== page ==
What Is Information Literacy?
"Information literacy is the set of integrated abilities encompassing the reflective discovery of information, the understanding of how information is produced and valued, and the use of information in creating new knowledge and participating ethically in communities of learning."
Information literacy forms the basis for lifelong learning. It is common to all disciplines, to all learning environments, and to all levels of education. It enables learners to master content and extend their investigations, become more self-directed, and assume greater control over their own learning. In 2016, the Association of College and Research Libraries revised and adopted the "Framework for Information Literacy in Higher Education
The Framework consists of six pieces:
1. Authority Is Constructed and Contextual
2. Information Creation as a Process
3. Information Has Value
4. Research as Inquiry
5. Scholarship as Conversation
6. Searching as Strategic Exploration
Information Literacy at CCAC
In 2006, CCAC adopted information literacy as one of its General Education Learning Goals to ensure that all students will be able to:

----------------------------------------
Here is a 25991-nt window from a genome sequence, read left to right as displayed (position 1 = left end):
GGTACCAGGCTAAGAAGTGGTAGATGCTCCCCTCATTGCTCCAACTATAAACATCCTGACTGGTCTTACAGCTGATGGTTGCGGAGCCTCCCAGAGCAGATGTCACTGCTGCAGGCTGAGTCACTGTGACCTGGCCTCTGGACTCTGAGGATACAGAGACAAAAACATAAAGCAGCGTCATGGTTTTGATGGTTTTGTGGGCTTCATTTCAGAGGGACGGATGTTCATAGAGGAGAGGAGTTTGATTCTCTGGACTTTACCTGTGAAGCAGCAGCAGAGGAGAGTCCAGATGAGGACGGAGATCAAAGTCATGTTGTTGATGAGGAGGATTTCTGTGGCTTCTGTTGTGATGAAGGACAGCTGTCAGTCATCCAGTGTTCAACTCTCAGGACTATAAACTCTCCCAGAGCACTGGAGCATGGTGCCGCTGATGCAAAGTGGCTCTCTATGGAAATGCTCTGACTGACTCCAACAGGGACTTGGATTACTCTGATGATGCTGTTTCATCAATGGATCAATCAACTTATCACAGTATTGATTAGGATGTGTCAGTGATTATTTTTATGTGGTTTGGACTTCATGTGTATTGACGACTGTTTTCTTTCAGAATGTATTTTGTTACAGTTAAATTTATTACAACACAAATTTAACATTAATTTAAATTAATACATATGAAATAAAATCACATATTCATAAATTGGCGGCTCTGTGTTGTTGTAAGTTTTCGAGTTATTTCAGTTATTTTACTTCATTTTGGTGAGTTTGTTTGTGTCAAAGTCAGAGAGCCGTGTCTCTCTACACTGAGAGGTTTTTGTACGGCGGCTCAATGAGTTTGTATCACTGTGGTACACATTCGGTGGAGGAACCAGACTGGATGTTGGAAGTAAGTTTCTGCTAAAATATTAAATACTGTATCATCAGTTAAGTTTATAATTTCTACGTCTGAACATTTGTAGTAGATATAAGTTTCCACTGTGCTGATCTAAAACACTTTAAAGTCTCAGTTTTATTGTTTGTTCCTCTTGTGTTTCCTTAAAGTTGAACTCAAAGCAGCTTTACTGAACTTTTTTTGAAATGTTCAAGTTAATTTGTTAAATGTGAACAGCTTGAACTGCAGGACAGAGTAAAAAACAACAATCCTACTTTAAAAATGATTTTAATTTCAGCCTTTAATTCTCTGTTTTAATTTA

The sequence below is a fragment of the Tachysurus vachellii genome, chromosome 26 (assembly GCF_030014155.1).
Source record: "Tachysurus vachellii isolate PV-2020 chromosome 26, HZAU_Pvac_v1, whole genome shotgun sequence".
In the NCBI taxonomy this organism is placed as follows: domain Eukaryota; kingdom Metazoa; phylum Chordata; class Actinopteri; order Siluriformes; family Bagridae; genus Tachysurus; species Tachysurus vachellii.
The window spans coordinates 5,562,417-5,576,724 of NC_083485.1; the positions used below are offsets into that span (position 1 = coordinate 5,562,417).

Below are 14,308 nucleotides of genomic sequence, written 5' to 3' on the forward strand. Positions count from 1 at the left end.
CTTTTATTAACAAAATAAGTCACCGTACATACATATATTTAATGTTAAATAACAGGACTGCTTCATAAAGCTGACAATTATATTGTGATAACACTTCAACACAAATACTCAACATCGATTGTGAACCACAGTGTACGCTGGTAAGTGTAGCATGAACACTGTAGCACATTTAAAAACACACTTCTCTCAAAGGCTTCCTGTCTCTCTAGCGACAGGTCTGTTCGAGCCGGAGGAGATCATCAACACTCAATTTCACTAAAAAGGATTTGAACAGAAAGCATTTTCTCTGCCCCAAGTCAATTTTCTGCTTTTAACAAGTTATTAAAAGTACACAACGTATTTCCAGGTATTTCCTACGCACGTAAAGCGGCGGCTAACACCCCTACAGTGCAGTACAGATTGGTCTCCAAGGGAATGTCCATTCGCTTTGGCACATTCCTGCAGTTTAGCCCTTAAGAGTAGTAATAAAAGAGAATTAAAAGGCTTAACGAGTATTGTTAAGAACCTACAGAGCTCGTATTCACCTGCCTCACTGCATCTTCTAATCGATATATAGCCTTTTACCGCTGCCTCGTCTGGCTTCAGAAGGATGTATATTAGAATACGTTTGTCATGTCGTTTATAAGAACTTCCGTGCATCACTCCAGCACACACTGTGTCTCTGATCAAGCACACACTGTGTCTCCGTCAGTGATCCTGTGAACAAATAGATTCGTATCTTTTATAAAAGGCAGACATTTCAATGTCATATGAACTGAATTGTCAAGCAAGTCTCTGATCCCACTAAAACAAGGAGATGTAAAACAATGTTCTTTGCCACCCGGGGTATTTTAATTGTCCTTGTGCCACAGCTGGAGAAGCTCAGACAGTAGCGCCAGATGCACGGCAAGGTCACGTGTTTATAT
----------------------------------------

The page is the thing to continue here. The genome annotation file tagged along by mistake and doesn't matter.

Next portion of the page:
"Retrieve, analyze, synthesize, organize and evaluate information through technological and traditional means."
To this end, librarians will collaborate with faculty to incorporate information literacy into the classroom and assignments. Working with a librarian to prepare for a Library Instruction session can enrich your students' research experiences.
By creating an effective library-focused assignment, you can help your students develop their academic research skills and critical thinking abilities.
To promote information literacy
To provide students with an opportunity to navigate various types of information in various formats
To teach students to evaluate and think critically about information
To relate to some aspect of the subject or learning objectives
Prepare students for the assignment, tell them why they are doing it and what purpose it serves
Collaborate with a librarian who can review and provide comments
Test the assignment from the student’s perspective
Make certain that applicable resources are current and available
Assumption of prior knowledge
Restrictions to Google / Library
Set clear goals, using clear language, in written format
Make assignments relevant to course content
Stress importance of variety of sources
Stress importance of evaluating sources
Assign a task that is tied to the instruction session
Examples of Assignments
Most importantly, contact us!